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Geneva N. Y. TIMES 10/4/65
The Negro Speaks
By Dr. William R. Lansberg
Hobard and William Smith Colleges
Whenever a thoughtful, perceptive and articulate writer like Robert Penn Warren turns to the most important domestic problem in America today—the Negro Revolution—it behooves us all to take heed. In his latest volume, “Who Speaks for the Negro?” (Random House, 5.95), he gives us perhaps the finest recent book on the subject.
This is not Warren’s first book in this field; nine years ago, he wrote a little volume of only 66 pages, which is still in print: “Segregation—the Inner Conflict in the South” (Random House, $1.95; paperbound, $1.10). Highly praised by reviewers, it offered a survey of Southern opinion, both white and Negro, “on the furiously argued question of racial segregation” – as one reviewer commented.
Novelist, poet and Southerner—Kentucky born—Warren is well qualified to explore both sides of the situation. In many respects, “Who Speaks for the Negro?” might be considered an expansion of the first, brief volume—with the added benefits of almost a decade of reflection on the subject, the many important events that have occurred during that period, and, of course, the advantages of a much bigger book (454 pages).
Warren himself tells us what he is trying to do in these words:
“I have written this book because I wanted to find out something, first hand, about the people, some of them anyway, who are making the Negro Revolution what it is—one of the dramatic events of the American story.
“This book is not a history, a sociological analysis, an anthropological study, or a Who’s Who of the Negro Revolution. It is a record of my attempt to find out what I could find out. It is primarily a transcript of conversations with settings and commentaries. That is, I want to make my reader see, hear and feel as immediately as possible what I saw, heard and felt ….
“The interviews were recorded on tape. In almost all instances the person interviewed checked the transcript for errors. Many of the interviews were long, sometimes several hours. And in a few cases there was more than one conversation. It would have been impossible and undesirable, to publish all the transcripts. I have chosen the sections which seem to me most significant and exciting …”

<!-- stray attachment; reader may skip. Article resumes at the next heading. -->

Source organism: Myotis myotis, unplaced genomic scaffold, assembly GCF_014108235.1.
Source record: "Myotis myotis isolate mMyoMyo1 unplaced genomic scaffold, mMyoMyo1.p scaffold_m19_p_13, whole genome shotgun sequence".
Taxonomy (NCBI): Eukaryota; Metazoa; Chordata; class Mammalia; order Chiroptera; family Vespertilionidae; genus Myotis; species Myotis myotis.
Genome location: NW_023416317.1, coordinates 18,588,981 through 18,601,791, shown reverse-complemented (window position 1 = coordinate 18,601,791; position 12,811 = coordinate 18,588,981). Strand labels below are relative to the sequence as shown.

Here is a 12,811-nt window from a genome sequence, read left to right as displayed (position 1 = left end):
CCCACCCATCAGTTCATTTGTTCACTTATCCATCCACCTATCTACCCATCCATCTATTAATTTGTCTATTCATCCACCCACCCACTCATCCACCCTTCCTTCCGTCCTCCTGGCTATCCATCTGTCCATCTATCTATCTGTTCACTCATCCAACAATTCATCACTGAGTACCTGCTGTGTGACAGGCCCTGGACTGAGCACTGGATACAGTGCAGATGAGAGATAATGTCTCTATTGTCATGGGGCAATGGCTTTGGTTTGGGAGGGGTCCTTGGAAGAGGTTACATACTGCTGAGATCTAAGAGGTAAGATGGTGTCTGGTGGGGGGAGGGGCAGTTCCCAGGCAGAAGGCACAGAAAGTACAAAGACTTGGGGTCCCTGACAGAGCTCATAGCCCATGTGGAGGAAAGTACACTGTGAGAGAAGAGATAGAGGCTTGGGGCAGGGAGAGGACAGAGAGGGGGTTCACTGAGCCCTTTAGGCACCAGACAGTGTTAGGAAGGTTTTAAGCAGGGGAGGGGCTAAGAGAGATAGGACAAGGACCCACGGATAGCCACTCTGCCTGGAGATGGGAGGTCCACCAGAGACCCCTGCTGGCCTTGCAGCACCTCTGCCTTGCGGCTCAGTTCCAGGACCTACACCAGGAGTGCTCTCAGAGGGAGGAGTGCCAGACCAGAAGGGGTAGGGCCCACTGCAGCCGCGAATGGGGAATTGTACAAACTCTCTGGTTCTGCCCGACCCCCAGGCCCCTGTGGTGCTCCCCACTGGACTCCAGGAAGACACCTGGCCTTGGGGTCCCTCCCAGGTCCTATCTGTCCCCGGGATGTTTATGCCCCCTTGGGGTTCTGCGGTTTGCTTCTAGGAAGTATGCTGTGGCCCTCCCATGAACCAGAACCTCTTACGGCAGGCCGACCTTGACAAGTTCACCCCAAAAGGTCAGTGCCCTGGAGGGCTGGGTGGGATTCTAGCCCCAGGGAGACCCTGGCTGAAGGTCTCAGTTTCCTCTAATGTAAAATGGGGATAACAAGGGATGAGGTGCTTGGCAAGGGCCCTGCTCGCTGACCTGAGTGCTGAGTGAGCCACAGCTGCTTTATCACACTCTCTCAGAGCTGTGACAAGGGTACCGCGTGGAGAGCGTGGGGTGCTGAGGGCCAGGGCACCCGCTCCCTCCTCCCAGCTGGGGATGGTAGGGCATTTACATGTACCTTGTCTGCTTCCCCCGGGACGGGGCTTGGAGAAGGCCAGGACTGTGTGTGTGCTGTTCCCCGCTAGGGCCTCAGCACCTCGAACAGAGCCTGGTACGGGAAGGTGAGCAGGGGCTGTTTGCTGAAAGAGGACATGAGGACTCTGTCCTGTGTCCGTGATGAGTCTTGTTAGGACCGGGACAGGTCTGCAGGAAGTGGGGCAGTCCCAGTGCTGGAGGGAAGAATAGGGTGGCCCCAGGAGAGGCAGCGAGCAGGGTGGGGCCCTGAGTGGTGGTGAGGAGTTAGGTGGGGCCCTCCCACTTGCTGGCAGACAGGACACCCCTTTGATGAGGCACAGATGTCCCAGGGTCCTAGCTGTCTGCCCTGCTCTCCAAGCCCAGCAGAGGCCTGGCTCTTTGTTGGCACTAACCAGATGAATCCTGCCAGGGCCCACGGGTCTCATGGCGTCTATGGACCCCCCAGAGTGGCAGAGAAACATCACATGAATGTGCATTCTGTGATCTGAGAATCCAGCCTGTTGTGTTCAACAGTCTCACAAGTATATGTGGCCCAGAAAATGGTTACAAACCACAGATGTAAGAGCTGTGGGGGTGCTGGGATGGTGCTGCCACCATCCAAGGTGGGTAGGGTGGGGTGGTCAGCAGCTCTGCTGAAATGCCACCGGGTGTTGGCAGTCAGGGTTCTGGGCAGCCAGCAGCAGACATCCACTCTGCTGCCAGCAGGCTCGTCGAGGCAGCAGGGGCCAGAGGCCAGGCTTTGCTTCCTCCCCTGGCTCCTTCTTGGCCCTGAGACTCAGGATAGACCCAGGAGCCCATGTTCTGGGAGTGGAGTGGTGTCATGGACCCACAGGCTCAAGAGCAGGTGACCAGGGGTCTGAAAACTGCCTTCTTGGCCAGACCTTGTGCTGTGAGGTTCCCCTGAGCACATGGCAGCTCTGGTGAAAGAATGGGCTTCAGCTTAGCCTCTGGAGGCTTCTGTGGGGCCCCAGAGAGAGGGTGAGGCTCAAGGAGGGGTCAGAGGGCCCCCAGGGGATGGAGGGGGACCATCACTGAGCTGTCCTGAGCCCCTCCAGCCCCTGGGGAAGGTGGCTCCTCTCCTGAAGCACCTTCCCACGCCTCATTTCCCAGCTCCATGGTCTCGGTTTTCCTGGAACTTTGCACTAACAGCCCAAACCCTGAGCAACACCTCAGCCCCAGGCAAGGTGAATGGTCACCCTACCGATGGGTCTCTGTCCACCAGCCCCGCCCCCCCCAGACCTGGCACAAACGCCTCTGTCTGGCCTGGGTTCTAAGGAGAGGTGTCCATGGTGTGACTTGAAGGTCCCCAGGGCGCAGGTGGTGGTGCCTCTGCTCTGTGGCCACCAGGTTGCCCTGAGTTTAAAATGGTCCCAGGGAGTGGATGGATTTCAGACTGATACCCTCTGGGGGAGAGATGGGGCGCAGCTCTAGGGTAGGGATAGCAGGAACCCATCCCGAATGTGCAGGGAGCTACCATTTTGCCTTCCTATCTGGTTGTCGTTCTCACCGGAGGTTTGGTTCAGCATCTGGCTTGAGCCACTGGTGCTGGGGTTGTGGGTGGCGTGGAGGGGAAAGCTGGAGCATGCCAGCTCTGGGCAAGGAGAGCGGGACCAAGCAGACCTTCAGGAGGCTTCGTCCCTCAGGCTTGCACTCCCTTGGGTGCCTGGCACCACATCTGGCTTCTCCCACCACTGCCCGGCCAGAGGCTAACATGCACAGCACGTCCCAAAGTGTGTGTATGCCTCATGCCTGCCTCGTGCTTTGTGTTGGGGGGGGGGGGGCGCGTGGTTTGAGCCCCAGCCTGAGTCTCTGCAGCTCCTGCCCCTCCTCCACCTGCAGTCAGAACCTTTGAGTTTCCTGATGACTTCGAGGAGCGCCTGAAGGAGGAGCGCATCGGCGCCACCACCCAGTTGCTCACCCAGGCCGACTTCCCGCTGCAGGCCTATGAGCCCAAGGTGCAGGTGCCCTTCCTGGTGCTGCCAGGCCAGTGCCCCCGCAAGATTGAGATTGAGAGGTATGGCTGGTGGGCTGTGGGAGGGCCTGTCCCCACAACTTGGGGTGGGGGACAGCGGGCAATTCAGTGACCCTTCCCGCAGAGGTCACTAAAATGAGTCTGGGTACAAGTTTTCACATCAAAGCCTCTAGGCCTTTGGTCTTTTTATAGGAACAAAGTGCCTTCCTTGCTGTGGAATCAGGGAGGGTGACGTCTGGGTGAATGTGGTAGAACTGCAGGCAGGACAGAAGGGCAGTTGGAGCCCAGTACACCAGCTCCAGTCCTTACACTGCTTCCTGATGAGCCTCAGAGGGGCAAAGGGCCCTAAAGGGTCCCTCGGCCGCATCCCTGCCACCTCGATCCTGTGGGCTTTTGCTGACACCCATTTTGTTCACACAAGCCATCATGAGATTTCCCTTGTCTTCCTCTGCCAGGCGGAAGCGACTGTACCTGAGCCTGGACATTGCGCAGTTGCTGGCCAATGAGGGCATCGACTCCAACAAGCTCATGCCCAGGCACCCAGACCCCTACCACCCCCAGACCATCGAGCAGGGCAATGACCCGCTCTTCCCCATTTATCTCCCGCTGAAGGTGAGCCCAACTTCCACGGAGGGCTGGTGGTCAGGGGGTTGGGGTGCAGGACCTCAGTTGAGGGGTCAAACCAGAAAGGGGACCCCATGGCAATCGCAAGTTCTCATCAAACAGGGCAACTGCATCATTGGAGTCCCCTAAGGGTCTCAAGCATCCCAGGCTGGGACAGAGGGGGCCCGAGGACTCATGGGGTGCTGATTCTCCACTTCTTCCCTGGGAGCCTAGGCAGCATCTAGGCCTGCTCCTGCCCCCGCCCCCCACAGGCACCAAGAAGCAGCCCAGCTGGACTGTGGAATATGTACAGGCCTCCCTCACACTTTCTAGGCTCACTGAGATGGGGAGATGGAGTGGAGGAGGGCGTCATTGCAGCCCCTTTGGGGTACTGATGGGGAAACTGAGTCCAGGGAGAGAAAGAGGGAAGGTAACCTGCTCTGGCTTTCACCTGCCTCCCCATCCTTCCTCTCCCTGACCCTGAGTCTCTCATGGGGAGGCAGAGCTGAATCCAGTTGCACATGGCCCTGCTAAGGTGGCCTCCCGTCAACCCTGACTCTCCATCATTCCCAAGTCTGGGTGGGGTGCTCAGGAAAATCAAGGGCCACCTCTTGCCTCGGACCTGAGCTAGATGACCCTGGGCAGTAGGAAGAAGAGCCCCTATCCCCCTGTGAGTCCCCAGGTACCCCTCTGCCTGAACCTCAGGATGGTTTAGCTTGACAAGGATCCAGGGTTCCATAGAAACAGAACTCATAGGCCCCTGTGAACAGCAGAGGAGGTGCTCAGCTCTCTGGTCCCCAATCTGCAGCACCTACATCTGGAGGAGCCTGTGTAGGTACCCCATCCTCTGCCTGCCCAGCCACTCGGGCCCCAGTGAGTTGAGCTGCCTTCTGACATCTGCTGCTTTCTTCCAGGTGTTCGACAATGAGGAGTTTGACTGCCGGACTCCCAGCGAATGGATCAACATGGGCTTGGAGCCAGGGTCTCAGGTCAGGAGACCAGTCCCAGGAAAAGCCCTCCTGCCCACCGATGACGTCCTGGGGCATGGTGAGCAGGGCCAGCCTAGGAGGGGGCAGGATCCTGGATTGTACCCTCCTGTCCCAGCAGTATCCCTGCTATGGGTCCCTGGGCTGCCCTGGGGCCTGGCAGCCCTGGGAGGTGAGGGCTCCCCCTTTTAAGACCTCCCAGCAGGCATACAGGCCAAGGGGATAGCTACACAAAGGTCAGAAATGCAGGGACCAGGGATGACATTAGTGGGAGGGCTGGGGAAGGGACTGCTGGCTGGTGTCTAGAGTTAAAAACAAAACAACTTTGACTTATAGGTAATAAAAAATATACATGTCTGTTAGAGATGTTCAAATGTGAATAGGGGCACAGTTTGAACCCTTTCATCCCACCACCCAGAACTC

All this may not be entirely fair to our author; actually there is a lot of himself in the book—his own feelings, his own comments on both the issues involved and the personalities he interviews.
Most of his book is divided into four chapters on current Negro leaders: in Mississippi; among the “Big Brass”; on the “Periphery”—the prominent writers, professional and business men who, we might say, exercise their influence from the edges of the main conflict; and, finally, the Young—who will provide the future leadership.
The chapter on the Big Brass is by far the largest section of the book, with the following cast of characters: Adam Clayton Powell (for 20 years Congressman from Harlem, and now Chairman of the powerful House Committee on Education and Labor); Roy Wilkins (President of the National Association for the Advancement of Colored People – better known as the NAACP); Whitney M. Young, Jr. (Executive Director of the Urban League); James Forman (Executive Secretary of the Student Nonviolent Coordinating Committee—SNCC or “Snick”); James L. Farmer (founder and National Director of the Committee of Racial Equality—CORE); Dr. Martin Luther King (principal figure in the 1955-56 bus boycott in Montgomery, Ala.—which might be called the Lexington and Concord of the Negro Revolution, President of the Southern Christian Leadership Conference, winner last year of the Nobel Peace prize—he gave the cash award of approximately $54,000 to the civil rights movement); Bayard Rustin (Deputy Director of the March on Washington in 1963); and Malcolm X (originally one of the top leaders of the Black Muslims, he broke away from the main movement under Elijah Muhammad and—on Sunday, February 20, 1965—was assassinated in Harlem, allegedly by Muhammad’s Muslims).
On all of these figures, Robert Penn Warren gives us the story of their lives, their careers, their beliefs and their philosophy on the Negro movement. In the following passage, for example, he catches almost the exact moment when a great leader was born:
“For the first two months, King showed no hint of the greatness to come—except, perhaps to a few who were already falling under his spell.
“Then, on the night of January 30, 1965, his house was bombed. It happened while he was away at a mass meeting but his wife and children were there. By the time he reached the house, a crowd of Negroes had gathered, angry and muttering as the police tried to clear the lawn and street. Dr. King appeared on the porch and began to speak: ‘He who lives by the sword shall parish by the sword …’ ”Collapse